to calculate, since the opponent can only make a limited number of
responses.


If you calculate all the forcing moves first (even if they seem
silly)
you will avoid a huge number of miscalculations and oversights. This
is
not merely advice for beginners €“ even strong players can easily
get wrapped up in one specific long variation, while missing what is
right in front of their eyes, due to not looking at every forcing
move.
This happened in the fourth round game of my most recent tournament,
the
Cleveland Open:

https://www.chess.com/article/view/f...moves-part-1--

I never said "Not at all!"

Paul


What did you mean by not all?


Someone said that what you said was "all ********". I pointed out that "not
all" of it was ********. At least some of it was (and is) true. That's
where my "not all" comes from.

For example, "If you are in check then the only available move to get you out of check is a forced move" is true and therefore your post was "not all" ********.

Paul
So the rest crap? OK. Explain how having to place your pawns on the opposite color of the enemy bishop in order to avoid having them picked off isn't forced? Prove that it is crap.

Retaking to maintain even material balance in certain positions is never forced? That's ridiculous!

The circumstances of the game itself will force a person to make a move.
So it is technically forced.

The problem seems to be that you folks are using the concept of forced in a very limited elemental way while I am discussing its fine nuances.
So I guess the feeling is mutual since I consider the rest of your opinions concerning my opinion ******* as well. LOL!

Last edited by Radrook : October 17th 16 at 04:06 AM


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Old October 17th 16, 04:14 AM
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First recorded activity by ChessBanter: Oct 2016
Location: USA
Posts: 17
Default

Quote:
Originally Posted by Offramp View Post
On Tuesday, 11 October 2016 07:19:08 UTC+1, Radrook wrote:

A move will be forced if it is your turn and you have only one legal
square to place a piece. For example, if the only legal move is a pawn
advance then you MUST move a pawn.

If you are in check then the only available move to get you out of check
is a forced move. It could be a blocking move, a capture, or an evasion
which moves the king. But whatever move you make to get out of check if
it is the only one available is forced.

If your piece gets taken then a recapture in order to stay even in
material might be a forced move.

Those are tactical forced moves.
Strategic forced moves can involve a move which deprives a knight of an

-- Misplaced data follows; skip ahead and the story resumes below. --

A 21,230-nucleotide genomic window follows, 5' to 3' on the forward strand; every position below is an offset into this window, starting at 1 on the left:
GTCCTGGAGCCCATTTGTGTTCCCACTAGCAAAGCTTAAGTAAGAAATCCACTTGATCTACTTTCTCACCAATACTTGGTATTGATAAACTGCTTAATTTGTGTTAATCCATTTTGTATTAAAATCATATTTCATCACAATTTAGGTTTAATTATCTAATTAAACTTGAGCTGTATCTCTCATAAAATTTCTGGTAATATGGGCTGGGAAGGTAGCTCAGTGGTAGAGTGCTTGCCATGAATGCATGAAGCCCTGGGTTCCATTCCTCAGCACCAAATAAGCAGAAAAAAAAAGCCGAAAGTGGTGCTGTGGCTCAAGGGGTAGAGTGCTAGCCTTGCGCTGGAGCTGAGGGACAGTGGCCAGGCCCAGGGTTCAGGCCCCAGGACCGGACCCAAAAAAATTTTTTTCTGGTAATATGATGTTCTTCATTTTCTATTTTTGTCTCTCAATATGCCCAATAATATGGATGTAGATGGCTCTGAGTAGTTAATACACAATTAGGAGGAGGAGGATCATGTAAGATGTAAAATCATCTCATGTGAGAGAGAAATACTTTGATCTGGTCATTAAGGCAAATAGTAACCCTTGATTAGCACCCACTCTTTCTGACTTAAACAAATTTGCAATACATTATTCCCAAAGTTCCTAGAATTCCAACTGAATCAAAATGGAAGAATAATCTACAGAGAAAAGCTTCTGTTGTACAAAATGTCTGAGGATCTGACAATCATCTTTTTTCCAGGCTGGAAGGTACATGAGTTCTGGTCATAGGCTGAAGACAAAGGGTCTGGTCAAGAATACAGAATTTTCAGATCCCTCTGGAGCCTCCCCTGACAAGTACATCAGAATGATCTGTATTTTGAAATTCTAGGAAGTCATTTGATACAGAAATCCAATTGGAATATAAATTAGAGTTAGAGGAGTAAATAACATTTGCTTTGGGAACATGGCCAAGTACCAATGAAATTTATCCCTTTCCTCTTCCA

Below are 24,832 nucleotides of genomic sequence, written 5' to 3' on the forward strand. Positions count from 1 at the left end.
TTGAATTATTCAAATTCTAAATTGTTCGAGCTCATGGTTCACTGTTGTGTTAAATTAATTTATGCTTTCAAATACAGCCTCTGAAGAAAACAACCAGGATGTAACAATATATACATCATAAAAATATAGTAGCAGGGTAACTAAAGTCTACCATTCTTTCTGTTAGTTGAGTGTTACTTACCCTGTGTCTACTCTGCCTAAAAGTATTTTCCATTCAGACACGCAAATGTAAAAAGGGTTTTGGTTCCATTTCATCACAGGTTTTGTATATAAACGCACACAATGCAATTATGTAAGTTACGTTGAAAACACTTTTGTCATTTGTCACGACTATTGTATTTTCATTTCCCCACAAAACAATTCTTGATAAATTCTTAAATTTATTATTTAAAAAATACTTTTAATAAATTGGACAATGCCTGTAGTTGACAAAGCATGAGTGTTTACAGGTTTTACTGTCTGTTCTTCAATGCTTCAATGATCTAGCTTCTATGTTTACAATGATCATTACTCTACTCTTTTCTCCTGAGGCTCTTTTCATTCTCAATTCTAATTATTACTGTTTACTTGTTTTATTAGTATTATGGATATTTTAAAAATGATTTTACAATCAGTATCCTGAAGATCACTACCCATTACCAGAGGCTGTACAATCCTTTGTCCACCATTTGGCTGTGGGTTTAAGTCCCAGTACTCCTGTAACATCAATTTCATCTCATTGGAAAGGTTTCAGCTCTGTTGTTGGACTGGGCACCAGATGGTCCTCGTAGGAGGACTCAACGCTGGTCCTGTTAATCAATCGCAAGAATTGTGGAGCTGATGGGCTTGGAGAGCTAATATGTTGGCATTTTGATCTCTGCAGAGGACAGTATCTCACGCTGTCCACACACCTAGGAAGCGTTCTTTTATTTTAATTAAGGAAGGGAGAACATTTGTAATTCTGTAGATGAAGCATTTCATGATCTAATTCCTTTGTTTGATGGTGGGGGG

outpost.

A move which places a pawn on the opposite color of the opponent's
Bishop.

Such moves are forced because not making them will ultimately increase
the possibility of a loss.

In short some forced moves are more forced than others.


That's all ********.
To me that only means that your sorry ass is abysmally ignorant concerning the nuances of chess.

Last edited by Radrook : October 17th 16 at 04:22 AM
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Old November 11th 16, 11:07 AM posted to rec.games.chess.misc
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First recorded activity by ChessBanter: Jul 2006
Posts: 42
Default The meaning of a "forced move"

On Fri, 14 Oct 2016 10:08:09 -0700 (PDT), Offramp
wrote:

A move which places a pawn on the opposite color of the opponent's
Bishop.

Such moves are forced because not making them will ultimately increase
the possibility of a loss.

In short some forced moves are more forced than others.


********.


No - from a player's point of view if the alternative is a mate in 1
then effectively it's forced.

From the TD's point of view (say in response to a touch move
violation) no it isn't - if you touch a piece while you have to move
it you can move it to any legal square. If that square happens to put
you into a mate - well it sucks to be you! (Similarly if you touch a
square with your hand you have to move one of the pieces that could
move there legally and if you haven't touched any pieces you have to
move there. For instance if your two rooks are on a1 and h1 and nobody
else is on the first rank and you touch d1 then unless you've touched
a rook you move to either play Rad1 or Rhd1. You can take as long as
you want so long as your flag doesn't fall.....